Three Washington University in St. Louis researchers have received Young Investigator Grants from the Brain & Behavior Research Foundation. The foundation is committed to alleviating the suffering caused by mental illness by supporting research that will lead to advances and breakthroughs in scientific research.
The $70,000 grants help junior investigators launch innovative basic, translational and clinical research studies that will help move the fields of psychiatry and neuroscience forward and ultimately improve the lives of those with mental illness. The researchers are:
- Kirsten Gilbert Alberts, assistant professor of psychiatry at the School of Medicine. Gilbert aims to identify neural and behavioral characteristics that predict increased risk of child obsessive-compulsive disorder, social anxiety disorder and anorexia nervosa. This knowledge could help in developing interventions to lessen the severity, course and impairment of multiple child mental illnesses.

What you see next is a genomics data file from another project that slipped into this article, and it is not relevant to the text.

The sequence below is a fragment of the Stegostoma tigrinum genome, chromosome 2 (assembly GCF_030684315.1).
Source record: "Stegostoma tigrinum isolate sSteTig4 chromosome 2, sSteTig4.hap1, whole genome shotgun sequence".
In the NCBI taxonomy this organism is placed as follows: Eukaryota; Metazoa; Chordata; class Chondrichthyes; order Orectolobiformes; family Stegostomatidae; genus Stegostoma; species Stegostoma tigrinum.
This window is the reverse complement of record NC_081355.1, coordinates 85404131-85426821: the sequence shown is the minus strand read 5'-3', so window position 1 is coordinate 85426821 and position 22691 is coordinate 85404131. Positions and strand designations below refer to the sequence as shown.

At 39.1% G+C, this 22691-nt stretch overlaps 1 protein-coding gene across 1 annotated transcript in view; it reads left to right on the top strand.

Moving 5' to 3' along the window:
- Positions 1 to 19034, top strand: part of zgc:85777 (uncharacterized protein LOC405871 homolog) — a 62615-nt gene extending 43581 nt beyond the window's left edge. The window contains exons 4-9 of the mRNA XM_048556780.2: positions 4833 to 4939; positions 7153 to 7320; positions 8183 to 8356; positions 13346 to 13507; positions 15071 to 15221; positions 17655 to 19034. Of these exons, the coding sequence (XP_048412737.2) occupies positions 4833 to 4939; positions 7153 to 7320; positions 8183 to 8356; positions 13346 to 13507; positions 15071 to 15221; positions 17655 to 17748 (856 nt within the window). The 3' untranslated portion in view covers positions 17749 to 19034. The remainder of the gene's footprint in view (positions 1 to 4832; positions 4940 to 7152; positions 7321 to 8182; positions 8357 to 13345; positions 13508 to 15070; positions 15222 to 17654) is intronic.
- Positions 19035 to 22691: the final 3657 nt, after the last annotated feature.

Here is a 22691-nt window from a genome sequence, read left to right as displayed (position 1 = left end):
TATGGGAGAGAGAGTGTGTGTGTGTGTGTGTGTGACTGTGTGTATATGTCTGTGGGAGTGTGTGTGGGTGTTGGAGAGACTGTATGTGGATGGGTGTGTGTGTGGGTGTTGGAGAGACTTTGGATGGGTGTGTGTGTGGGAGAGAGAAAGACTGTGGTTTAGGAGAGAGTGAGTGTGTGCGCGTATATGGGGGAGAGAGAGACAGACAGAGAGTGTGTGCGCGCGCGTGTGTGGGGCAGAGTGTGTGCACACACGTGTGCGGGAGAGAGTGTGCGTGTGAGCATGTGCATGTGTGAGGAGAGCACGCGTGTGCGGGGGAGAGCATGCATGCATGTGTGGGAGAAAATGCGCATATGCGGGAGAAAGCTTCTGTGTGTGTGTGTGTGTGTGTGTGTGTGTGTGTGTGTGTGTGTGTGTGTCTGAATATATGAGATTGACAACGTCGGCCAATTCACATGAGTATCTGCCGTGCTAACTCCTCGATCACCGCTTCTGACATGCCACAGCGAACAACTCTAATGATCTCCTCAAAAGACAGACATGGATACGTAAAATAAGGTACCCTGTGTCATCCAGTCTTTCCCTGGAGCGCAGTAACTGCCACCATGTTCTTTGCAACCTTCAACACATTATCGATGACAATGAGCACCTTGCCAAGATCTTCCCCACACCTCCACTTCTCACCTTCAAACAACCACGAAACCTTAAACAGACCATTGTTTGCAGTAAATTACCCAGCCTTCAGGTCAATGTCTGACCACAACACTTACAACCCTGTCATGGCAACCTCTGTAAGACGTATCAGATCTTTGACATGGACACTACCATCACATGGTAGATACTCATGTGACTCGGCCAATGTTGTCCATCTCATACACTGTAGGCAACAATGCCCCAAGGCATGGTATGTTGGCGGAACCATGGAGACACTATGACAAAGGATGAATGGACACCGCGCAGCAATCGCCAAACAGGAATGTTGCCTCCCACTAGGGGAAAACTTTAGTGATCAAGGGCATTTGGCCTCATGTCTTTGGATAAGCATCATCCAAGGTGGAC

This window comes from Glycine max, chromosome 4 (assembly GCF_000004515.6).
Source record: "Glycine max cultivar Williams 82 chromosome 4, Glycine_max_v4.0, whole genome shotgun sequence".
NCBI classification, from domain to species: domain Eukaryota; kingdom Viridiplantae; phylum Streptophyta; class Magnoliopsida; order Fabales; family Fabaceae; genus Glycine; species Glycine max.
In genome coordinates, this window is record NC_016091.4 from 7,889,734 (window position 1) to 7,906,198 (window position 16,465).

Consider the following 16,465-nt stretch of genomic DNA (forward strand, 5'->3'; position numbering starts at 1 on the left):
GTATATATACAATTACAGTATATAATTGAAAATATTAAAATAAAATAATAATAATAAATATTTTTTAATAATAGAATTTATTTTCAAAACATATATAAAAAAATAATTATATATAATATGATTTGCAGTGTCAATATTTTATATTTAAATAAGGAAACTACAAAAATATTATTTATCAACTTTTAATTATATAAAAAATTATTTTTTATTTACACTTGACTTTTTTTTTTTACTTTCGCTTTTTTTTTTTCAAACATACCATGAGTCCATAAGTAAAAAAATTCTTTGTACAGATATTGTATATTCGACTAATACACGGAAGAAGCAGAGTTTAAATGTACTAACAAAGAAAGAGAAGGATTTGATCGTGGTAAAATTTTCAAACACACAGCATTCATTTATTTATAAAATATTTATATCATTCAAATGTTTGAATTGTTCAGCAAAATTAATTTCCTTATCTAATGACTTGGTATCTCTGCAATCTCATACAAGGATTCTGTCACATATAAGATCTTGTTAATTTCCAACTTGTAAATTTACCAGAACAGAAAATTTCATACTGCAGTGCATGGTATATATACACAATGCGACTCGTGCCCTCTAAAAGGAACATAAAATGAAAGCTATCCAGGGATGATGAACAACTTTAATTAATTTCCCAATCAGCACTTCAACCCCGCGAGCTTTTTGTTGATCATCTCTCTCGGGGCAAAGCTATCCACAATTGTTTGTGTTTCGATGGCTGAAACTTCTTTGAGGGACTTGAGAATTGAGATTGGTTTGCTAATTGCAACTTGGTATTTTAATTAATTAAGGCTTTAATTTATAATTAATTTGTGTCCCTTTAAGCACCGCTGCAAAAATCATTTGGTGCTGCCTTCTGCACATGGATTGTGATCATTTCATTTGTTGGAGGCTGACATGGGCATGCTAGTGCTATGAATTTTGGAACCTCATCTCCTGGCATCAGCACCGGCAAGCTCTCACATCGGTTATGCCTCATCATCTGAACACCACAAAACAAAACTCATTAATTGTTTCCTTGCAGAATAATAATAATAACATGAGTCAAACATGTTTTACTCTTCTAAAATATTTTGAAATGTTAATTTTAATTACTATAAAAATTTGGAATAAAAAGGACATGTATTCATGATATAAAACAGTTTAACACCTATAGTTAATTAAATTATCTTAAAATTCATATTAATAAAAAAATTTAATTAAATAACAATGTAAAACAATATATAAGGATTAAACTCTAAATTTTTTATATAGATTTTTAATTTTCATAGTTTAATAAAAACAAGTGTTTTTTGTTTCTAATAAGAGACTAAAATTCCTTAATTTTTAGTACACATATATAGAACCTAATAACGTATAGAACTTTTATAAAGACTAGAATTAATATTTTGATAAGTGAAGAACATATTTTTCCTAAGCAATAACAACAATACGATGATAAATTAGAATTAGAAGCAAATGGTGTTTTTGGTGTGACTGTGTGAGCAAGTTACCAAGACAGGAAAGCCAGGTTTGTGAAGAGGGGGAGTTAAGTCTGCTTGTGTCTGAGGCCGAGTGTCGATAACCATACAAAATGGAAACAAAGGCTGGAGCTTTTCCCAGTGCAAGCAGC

- Keith Hengen, assistant professor of biology in Arts & Sciences. Studying how depression impacts neural networks in a key brain structure involved in affective regulation, Hengen aims to identify the set points that define healthy function and understand how they are compromised in disease. This could lead to novel targets for intervention in depression and anxiety.
- Emma Johnson, postdoctoral research associate in psychiatry at the School of Medicine. Johnson is studying marijuana use during pregnancy. Using placental tissues along with information about birth outcomes, newborn and infant cognitive and emotional development, and brain structure, she is learning about the impact of prenatal cannabis exposure on placental epigenetics — an important mechanism through which genes are regulated.